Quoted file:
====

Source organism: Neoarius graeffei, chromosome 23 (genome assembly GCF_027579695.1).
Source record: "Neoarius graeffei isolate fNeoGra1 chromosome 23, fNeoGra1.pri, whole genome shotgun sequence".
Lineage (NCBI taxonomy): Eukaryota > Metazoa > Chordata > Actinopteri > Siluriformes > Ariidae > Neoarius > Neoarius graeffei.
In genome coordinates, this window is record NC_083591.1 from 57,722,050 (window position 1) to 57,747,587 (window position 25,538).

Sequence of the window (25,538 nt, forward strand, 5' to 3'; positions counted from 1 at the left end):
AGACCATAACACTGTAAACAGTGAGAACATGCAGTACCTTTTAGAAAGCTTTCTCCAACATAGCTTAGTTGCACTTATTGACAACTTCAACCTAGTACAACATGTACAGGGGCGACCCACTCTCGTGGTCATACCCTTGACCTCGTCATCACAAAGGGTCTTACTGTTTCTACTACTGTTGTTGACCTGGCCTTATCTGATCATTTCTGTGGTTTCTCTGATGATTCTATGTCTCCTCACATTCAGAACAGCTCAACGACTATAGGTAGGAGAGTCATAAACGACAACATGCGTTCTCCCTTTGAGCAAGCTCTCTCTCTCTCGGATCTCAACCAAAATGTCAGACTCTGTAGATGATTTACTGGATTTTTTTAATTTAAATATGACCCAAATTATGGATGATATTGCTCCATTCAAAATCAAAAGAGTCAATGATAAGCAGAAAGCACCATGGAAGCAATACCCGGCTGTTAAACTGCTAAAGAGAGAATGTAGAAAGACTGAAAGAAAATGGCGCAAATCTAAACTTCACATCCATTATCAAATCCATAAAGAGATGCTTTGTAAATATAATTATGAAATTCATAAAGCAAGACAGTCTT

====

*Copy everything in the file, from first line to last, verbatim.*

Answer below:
Source organism: Neoarius graeffei, chromosome 23 (genome assembly GCF_027579695.1).
Source record: "Neoarius graeffei isolate fNeoGra1 chromosome 23, fNeoGra1.pri, whole genome shotgun sequence".
Lineage (NCBI taxonomy): Eukaryota > Metazoa > Chordata > Actinopteri > Siluriformes > Ariidae > Neoarius > Neoarius graeffei.
In genome coordinates, this window is record NC_083591.1 from 57,722,050 (window position 1) to 57,747,587 (window position 25,538).

Sequence of the window (25,538 nt, forward strand, 5' to 3'; positions counted from 1 at the left end):
AGACCATAACACTGTAAACAGTGAGAACATGCAGTACCTTTTAGAAAGCTTTCTCCAACATAGCTTAGTTGCACTTATTGACAACTTCAACCTAGTACAACATGTACAGGGGCGACCCACTCTCGTGGTCATACCCTTGACCTCGTCATCACAAAGGGTCTTACTGTTTCTACTACTGTTGTTGACCTGGCCTTATCTGATCATTTCTGTGGTTTCTCTGATGATTCTATGTCTCCTCACATTCAGAACAGCTCAACGACTATAGGTAGGAGAGTCATAAACGACAACATGCGTTCTCCCTTTGAGCAAGCTCTCTCTCTCTCGGATCTCAACCAAAATGTCAGACTCTGTAGATGATTTACTGGATTTTTTTAATTTAAATATGACCCAAATTATGGATGATATTGCTCCATTCAAAATCAAAAGAGTCAATGATAAGCAGAAAGCACCATGGAAGCAATACCCGGCTGTTAAACTGCTAAAGAGAGAATGTAGAAAGACTGAAAGAAAATGGCGCAAATCTAAACTTCACATCCATTATCAAATCCATAAAGAGATGCTTTGTAAATATAATTATGAAATTCATAAAGCAAGACAGTCTT